The UK energy industry can often feel confused over government priorities. While it is down to companies such as us at Dong Energy to run efficient, safe and cost-effective businesses that deliver the energy system the UK needs, we don't exist in a policy vacuum.
The confusion is a result of the changing priorities of the policy "trilemma": decarbonising the energy system while ensuring energy security and keeping prices as affordable as possible. Each of these issues is important and, while they can be resolved, there are challenges.
Some may argue that at a time of financial constraint, we cannot afford to keep investing in the development of renewables. This fails to recognise that the UK, as with much of Europe, has ageing energy assets that need to be replaced, and this provides a major opportunity to shape investment towards a low-carbon transformation. This opportunity has been recognised by the Government, and the Energy Bill, aimed at attracting £110bn in low-carbon investment by 2020, will help in creating a more stable, predictable and transparent framework for investors. However, a number of specific concerns need to be addressed if renewables are to flourish and deliver the green growth we all want.
First, there is a post-2020 policy gap. The UK has ambitious renewable energy targets to meet by 2020, and legally binding carbon-reduction commitments to hit by 2050. These commitments are "world firsts" and are welcome. But there are no near-term targets apart from the ones set for 2020.
This is of real concern to offshore wind developers and those involved in the industry's supply chain. Dong invests £1.5bn–£2bn annually and in most cases with an investment horizon of 25 to 30 years. As such, we, and other energy groups throughout Europe, have a strong need for clarity beyond 2020. Clearly we cannot undertake this type of large-scale, long-term investment if political and regulatory frameworks are too short-term and leave too much uncertainty on our planning horizon.
In addition, there are huge opportunities for manufacturing and investment in skills and jobs as a result of the offshore wind programme, but these will only materialise if the supply chain is confident of a market for its goods and services that extends well beyond 2020.
To ensure investor confidence in the market, a strong policy signal from the Government is required – a stepping stone between delivering the 2020 targets and meeting the 2050 decarbonisation objectives. We support the inclusion of a 2030 decarbonisation target in the Energy Bill for this reason.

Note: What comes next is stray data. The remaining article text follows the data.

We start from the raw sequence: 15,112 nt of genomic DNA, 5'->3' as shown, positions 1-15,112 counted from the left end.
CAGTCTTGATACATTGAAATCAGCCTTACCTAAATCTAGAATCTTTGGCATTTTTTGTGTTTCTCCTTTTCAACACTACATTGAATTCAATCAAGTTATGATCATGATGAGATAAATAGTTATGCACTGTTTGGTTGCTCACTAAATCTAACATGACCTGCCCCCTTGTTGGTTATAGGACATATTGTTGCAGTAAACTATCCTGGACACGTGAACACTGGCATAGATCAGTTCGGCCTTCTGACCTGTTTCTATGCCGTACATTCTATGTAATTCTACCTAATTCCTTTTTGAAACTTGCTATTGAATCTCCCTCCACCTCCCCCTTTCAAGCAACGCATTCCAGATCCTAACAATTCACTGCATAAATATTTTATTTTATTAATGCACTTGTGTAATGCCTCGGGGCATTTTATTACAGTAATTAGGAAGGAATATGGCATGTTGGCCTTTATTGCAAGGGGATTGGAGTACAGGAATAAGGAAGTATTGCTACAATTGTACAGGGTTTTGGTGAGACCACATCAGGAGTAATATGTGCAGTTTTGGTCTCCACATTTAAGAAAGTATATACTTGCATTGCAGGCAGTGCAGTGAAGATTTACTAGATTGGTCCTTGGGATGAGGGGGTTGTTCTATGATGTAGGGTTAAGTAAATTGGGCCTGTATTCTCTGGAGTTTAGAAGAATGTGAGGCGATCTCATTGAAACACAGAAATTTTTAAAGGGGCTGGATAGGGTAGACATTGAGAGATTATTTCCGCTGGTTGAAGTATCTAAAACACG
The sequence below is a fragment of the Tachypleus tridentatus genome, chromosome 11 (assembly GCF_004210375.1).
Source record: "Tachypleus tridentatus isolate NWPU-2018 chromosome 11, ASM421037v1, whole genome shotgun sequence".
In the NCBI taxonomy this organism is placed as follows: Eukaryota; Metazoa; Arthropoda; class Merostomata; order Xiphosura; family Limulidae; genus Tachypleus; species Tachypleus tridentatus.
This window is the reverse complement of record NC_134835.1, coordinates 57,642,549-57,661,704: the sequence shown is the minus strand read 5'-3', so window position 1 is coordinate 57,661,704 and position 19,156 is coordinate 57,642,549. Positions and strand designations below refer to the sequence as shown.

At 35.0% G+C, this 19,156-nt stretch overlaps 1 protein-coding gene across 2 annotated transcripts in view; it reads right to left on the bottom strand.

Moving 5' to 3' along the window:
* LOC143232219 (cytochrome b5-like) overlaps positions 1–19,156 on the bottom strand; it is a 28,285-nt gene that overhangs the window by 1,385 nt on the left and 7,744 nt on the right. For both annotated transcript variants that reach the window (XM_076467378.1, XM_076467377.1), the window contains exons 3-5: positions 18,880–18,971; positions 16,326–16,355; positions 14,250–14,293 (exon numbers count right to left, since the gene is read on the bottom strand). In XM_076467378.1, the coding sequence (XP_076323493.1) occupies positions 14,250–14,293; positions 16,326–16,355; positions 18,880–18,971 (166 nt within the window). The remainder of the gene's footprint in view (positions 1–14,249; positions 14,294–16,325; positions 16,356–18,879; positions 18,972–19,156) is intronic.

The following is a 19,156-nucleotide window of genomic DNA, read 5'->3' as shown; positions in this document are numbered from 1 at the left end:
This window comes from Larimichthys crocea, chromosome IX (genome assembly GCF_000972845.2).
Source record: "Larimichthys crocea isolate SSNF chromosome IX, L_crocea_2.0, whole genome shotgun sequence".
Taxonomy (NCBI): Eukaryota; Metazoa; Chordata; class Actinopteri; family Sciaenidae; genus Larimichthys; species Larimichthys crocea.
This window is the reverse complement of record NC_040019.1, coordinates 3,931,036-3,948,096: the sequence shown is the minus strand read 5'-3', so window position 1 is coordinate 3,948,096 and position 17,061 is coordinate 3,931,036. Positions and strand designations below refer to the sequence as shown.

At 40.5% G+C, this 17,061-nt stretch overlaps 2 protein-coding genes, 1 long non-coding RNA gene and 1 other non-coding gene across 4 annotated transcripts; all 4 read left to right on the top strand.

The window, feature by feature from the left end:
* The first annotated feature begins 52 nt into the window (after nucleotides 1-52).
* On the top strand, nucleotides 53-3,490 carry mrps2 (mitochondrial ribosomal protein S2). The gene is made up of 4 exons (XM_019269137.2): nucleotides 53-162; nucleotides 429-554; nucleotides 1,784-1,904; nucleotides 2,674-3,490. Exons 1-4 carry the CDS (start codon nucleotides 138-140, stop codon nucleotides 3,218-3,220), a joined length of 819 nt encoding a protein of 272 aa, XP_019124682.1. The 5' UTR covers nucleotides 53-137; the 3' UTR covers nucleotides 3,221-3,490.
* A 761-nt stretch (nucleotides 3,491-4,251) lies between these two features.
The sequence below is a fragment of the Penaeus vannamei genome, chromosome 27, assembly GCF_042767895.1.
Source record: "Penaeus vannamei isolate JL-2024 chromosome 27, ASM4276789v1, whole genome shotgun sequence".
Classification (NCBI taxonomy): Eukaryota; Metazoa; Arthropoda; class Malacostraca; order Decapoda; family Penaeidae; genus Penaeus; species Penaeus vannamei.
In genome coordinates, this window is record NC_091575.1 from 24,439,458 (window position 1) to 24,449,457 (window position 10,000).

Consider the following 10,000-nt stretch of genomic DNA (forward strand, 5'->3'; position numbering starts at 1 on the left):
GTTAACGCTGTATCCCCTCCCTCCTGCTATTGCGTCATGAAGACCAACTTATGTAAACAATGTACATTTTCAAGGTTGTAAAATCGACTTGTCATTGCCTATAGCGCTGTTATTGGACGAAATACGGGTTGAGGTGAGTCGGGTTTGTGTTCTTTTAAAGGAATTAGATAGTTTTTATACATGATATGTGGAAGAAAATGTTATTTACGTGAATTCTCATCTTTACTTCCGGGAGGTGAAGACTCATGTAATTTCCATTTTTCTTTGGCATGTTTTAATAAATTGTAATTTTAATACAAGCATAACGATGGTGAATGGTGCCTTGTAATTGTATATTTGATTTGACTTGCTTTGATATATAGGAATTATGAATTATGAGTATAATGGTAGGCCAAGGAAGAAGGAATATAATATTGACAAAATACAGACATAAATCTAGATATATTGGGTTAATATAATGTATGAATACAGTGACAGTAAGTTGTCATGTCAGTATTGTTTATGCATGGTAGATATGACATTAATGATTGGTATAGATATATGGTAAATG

Second, there is the question of cost. We have a clear strategy for cutting the cost of offshore wind to £85 per megawatt hour for projects we will be sanctioning in 2020 – a cost reduction of up to 40 per cent compared with today and a challenging target that we will meet by building bigger wind farms, using more powerful turbines, and continuing to make renewable technologies competitive with traditional energy sources.
In order to deliver these cost reductions, we need to capture economies of scale, and that can only be achieved by developing a strong pipeline of projects within a clear and stable policy framework. The Energy Bill is a big step towards this but it is only a start; much will depend on the secondary legislation, which needs to put flesh on the bones. A key element will be ensuring transparent allocation of contracts under a constrained budget. The Government is to be praised for securing funding for renewables to 2020 in the Levy Control Framework, but this funding must now be allocated efficiently and fairly.
The final part of the trilemma is security of supply. Many commentators have proposed an "either/or" approach on renewable and non-renewable technologies but we need a mix of both to provide energy security and a sustainable future. The proposed capacity mechanism in the Energy Bill is there to help ensure we achieve this – although we should not forget that energy efficiency and demand reduction are the most efficient ways of reducing carbon emissions while enabling customers to become more cost competitive.
That leaves one question: will the Energy Bill deliver a strong enough package of solutions to encourage the investment needed to meet the trilemma? The answer must be yes – but there's not much time left.
Benj Sykes is the UK manager for wind power at Dong Energy